But I don’t have the nostalgia-tinted glasses that I imagine many folks who also watched the Midnight Run block, and have greeted this news with considerable excitement. I’m not all doom and gloom in its return (some in my Twitter feed were giving it only 3 months before being shuttered again; I say it’ll last at least a year), but I’m really curious as to the reason why the Cartoon Network brass decided to do this.

My skepticism about this is that the landscape of anime has shifted a great deal since even 2008, let alone 2000, and I’m not sure what purpose Toonami’s return serves exactly, or why Cartoon Network is willing to invest the money in this venture. Here’s a few things to consider:

1. Anime on TV and DVD. Anime in the 00s was expensive on DVD. Yes, DVD was a new format only just gaining traction in the market, but 2 to 3 episodes for anywhere between $25 to $30? It was kind of insane, so watching anime on TV was a lot cheaper (and pirating didn’t really exist as it does now (remember, most folks were still on dial-up)). And anime on TV, while not widespread, at least had a home on Cartoon Network and the occasional syndicated afternoon block or Saturday morning.

But both of those things are no longer true. Anime on DVD is more affordable, and complete sets are increasingly more common than buying individual discs of a series. Likewise, new anime isn’t exactly a common sight on American television these days. Series that are geared to younger audiences, and are connected to toys and card games, are still more common, but new series just don’t get licensed for American TV now. This leads us to…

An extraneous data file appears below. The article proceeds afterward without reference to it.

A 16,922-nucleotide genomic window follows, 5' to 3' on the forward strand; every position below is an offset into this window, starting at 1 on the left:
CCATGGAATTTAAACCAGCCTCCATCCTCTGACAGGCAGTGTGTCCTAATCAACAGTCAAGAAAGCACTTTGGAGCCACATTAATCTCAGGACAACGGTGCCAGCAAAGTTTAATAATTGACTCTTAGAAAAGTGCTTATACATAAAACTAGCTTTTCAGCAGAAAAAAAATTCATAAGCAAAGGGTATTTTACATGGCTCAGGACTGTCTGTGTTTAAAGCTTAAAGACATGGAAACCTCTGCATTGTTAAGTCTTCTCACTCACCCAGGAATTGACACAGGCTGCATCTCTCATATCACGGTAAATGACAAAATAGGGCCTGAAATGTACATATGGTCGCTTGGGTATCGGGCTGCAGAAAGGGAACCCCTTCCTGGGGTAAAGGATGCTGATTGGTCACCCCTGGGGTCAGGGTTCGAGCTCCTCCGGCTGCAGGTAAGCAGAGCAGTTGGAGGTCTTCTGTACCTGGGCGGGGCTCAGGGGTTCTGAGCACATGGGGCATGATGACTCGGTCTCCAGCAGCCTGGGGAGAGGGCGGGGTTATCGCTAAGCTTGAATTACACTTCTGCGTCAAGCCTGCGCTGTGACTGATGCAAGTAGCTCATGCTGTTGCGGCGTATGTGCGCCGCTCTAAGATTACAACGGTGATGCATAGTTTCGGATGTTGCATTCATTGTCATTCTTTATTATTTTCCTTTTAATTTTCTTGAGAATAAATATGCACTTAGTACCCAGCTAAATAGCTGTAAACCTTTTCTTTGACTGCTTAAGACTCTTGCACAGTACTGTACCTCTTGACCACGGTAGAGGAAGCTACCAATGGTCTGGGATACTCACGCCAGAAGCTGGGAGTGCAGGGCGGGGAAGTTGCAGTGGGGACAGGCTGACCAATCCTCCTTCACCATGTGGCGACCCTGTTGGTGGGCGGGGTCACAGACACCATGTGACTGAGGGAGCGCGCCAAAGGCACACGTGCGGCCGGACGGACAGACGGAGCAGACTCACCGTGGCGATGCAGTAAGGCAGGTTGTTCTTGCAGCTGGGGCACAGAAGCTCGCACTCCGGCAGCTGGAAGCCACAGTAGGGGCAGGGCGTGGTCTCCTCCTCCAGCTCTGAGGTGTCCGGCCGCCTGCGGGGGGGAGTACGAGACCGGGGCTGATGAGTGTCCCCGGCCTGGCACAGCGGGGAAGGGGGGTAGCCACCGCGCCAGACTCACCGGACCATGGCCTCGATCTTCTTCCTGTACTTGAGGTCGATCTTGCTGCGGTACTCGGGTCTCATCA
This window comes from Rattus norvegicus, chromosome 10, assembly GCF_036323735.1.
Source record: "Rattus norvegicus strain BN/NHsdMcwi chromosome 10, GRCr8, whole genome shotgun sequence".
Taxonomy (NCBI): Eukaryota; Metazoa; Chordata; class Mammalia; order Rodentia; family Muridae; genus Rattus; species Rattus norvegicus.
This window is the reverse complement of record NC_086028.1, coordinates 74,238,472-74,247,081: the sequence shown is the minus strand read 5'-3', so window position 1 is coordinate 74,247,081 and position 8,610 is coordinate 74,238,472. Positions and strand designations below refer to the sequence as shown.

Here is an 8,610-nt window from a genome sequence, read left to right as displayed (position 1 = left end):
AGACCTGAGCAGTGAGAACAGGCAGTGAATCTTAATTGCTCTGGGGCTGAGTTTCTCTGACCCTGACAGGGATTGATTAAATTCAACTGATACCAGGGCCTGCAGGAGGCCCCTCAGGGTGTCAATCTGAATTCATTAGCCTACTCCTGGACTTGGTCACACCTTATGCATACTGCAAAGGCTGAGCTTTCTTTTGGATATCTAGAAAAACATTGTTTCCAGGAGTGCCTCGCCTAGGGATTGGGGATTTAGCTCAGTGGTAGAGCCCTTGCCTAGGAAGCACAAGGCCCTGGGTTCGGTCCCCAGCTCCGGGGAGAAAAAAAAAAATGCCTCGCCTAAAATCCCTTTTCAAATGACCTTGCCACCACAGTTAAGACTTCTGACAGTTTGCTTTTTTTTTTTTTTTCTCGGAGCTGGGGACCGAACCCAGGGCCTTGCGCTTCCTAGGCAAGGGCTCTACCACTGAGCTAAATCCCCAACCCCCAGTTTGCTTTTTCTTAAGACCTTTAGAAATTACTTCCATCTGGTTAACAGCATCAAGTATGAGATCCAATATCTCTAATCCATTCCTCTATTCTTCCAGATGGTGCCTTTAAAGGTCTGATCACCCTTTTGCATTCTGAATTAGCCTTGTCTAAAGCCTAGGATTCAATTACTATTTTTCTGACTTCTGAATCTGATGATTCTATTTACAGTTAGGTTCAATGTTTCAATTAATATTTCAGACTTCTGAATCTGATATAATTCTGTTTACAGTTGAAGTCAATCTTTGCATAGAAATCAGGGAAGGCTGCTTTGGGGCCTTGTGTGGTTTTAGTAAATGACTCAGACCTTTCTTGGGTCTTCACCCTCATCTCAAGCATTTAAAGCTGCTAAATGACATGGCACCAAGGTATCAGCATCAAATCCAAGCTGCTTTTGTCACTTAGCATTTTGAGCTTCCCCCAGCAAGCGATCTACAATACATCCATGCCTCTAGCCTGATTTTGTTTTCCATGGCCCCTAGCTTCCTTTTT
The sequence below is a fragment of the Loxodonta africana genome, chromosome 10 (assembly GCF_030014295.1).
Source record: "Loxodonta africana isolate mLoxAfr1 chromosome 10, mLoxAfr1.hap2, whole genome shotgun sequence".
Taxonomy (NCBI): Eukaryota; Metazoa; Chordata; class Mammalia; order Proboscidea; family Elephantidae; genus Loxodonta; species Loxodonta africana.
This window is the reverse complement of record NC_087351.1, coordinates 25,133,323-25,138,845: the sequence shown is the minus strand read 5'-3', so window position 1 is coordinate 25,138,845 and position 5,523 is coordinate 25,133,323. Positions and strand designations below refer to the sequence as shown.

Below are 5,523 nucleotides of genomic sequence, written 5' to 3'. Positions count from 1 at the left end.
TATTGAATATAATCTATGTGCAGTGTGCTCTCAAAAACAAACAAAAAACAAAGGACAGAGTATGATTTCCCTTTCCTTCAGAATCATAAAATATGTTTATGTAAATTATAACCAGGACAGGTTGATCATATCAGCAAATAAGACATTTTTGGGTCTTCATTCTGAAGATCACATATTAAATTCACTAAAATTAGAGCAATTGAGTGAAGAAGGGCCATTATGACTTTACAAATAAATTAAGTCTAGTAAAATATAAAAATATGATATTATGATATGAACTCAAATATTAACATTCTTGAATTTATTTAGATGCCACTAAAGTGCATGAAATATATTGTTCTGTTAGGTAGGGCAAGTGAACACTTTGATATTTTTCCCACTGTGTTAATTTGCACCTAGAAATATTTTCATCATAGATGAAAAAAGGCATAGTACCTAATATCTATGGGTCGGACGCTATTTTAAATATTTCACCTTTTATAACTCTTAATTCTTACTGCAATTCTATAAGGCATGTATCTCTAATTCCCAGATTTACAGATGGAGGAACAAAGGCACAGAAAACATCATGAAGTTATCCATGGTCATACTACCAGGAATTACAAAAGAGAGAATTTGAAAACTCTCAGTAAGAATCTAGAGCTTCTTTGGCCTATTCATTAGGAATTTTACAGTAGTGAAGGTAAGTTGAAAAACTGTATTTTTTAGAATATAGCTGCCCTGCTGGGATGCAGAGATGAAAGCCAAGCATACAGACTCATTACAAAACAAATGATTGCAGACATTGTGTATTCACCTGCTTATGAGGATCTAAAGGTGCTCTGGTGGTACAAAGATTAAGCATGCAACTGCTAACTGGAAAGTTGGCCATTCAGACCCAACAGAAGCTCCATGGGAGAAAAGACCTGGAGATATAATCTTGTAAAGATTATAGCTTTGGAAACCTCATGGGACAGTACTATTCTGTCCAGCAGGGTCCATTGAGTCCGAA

2. Licensing. One of the reasons why Adult Swim has steadily moved away from picking up new anime shows, as well as older American animation programs (like Family Guy, Futurama, etc.), and to producing its own programming, was the lack of money that could be generated off those other programs. Sure, they could generate ad dollars by selling an audience for this show but they likely didn’t see a cut of the more lucrative ancillary sales, namely DVD sales and other merchandising.